Researchers from Johns Hopkins Hospital say that health care costs can be reduced if hospitals implement strategies to reduce their carbon footprint. Health care facilities produce an enormous amount of waste – around 6600 tons per day – that’s the equivalent of more than four billion pounds per year. Only the food industry produces more waste.
Operating rooms and labor-and-delivery suites together, the researchers say, account for nearly 70 percent of hospital waste.
Reporting in the February issue of the Archives of Surgery, the Johns Hopkins team said hospital operating rooms notoriously open sterilized equipment that is never used, install energy-sucking overhead lights and fill red bags that are labeled as medical waste with harmless trash that could be more cheaply disposed.
“There are many strategies that don’t add risk to patients but allow hospitals to cut waste and reduce their carbon footprints,” says study leader Martin A. Makary, M.D., M.P.H., an associate professor of surgery at the Johns Hopkins University School of Medicine. “If we’re going to get serious as a country about being environmentally conscious, we need to look at our biggest institutions. When an individual decides to recycle or dispose of waste differently, it has an impact. But when a hospital decides as an organization to go green, the impact is massive.”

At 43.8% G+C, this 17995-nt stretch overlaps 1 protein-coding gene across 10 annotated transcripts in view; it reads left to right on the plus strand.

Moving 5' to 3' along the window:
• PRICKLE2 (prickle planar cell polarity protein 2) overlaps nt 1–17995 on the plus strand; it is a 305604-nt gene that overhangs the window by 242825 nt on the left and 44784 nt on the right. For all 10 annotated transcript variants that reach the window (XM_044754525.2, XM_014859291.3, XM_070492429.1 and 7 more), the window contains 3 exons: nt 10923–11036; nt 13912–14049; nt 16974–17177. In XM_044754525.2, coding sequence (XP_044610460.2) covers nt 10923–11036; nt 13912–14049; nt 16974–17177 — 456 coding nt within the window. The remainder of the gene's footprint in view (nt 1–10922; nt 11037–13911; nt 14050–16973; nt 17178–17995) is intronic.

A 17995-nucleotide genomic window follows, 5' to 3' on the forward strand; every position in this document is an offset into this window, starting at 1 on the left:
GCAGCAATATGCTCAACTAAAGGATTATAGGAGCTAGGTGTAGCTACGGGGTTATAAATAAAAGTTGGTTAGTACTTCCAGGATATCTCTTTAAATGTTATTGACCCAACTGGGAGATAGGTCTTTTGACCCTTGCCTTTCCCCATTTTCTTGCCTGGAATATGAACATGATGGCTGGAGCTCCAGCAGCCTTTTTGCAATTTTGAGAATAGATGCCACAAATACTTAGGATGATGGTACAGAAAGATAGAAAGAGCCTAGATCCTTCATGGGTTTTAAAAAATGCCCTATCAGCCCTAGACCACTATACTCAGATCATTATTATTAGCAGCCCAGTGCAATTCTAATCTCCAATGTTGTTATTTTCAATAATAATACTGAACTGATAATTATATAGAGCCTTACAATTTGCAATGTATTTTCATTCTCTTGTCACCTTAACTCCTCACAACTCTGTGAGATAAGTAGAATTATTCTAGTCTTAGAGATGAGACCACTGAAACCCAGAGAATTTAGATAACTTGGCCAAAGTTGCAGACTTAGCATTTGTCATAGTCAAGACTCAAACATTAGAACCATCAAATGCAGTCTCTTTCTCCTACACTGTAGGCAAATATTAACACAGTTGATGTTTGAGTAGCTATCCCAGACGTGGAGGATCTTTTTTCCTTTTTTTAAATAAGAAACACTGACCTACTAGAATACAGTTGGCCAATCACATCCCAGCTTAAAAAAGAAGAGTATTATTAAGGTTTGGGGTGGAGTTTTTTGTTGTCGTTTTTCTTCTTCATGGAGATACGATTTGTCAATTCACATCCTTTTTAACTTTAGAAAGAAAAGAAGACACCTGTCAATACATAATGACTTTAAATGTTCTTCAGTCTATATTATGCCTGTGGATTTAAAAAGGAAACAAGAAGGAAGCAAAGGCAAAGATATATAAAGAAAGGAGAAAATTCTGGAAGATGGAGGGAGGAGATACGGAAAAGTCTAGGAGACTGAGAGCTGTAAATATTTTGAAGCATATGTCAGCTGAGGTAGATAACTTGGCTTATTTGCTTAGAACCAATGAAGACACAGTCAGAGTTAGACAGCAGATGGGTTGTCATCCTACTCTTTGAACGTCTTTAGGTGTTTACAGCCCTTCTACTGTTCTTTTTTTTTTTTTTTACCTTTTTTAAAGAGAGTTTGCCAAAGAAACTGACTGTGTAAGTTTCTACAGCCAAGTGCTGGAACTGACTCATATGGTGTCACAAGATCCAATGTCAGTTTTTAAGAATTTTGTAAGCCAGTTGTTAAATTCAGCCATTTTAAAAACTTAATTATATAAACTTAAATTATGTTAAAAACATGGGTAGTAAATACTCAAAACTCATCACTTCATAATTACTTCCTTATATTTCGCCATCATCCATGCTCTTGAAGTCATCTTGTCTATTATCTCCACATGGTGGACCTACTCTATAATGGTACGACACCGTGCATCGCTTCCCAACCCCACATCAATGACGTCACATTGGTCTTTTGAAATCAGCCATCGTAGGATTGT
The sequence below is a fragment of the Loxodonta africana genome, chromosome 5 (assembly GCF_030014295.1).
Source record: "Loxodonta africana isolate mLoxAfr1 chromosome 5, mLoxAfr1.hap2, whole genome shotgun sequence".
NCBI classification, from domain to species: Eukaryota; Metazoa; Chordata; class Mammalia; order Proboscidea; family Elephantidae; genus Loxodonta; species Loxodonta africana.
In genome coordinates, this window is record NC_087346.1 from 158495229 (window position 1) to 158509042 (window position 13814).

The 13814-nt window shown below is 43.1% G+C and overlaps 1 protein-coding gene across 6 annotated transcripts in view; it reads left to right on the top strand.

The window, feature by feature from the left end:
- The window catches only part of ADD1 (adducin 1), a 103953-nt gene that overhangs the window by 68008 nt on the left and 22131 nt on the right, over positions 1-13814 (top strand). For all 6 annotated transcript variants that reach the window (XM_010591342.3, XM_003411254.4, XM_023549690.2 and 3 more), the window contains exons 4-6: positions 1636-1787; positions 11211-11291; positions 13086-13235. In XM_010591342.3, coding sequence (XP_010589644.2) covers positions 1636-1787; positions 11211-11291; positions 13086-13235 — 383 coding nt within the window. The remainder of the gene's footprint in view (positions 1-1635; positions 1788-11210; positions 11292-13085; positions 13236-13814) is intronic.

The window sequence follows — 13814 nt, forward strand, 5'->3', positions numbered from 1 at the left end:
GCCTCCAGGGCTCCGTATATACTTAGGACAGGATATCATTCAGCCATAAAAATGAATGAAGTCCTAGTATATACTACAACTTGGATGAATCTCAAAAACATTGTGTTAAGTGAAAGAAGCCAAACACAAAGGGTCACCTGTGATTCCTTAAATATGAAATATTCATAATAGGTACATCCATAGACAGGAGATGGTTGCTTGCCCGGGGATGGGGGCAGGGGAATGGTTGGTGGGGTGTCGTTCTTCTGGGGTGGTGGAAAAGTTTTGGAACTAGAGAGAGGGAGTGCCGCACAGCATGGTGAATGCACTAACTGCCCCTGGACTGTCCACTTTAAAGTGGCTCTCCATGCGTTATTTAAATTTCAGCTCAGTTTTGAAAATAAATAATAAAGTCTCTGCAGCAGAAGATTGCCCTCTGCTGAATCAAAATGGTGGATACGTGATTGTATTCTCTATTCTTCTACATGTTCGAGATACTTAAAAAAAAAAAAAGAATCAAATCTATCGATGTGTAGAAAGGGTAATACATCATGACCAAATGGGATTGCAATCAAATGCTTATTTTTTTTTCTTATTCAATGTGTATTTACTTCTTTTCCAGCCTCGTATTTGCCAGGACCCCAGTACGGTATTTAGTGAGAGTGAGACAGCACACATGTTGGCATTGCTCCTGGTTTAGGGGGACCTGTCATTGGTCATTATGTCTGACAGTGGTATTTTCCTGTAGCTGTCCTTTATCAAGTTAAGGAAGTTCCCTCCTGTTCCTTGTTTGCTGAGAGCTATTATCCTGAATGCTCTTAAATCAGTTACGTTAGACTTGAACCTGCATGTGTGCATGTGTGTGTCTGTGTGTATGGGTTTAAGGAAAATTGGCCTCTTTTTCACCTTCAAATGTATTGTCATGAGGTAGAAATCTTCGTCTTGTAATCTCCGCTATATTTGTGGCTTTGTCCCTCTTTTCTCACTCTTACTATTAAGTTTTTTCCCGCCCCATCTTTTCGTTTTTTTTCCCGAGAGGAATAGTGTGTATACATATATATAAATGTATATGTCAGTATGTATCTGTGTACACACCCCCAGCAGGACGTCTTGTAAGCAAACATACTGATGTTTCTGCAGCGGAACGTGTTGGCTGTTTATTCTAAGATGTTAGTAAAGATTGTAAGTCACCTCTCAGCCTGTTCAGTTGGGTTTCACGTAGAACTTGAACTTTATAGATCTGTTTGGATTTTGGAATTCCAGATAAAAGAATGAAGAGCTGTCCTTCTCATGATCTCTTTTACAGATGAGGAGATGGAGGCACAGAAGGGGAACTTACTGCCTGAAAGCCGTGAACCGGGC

In the past, health care experts have resisted going green, saying that what is best for the environment may not be best for patients. But the Johns Hopkins researchers found there are many ways for hospitals to go green without comprising patient care. Some of the findings include:
- Washing and reusing surgical scrubs
- Recycling equipment that previously had been thrown out after one use like laparoscopic ports and durable cutting tools
- Changing routine for taking items out of sterilized packaging during surgery to make sure only items needed are removed)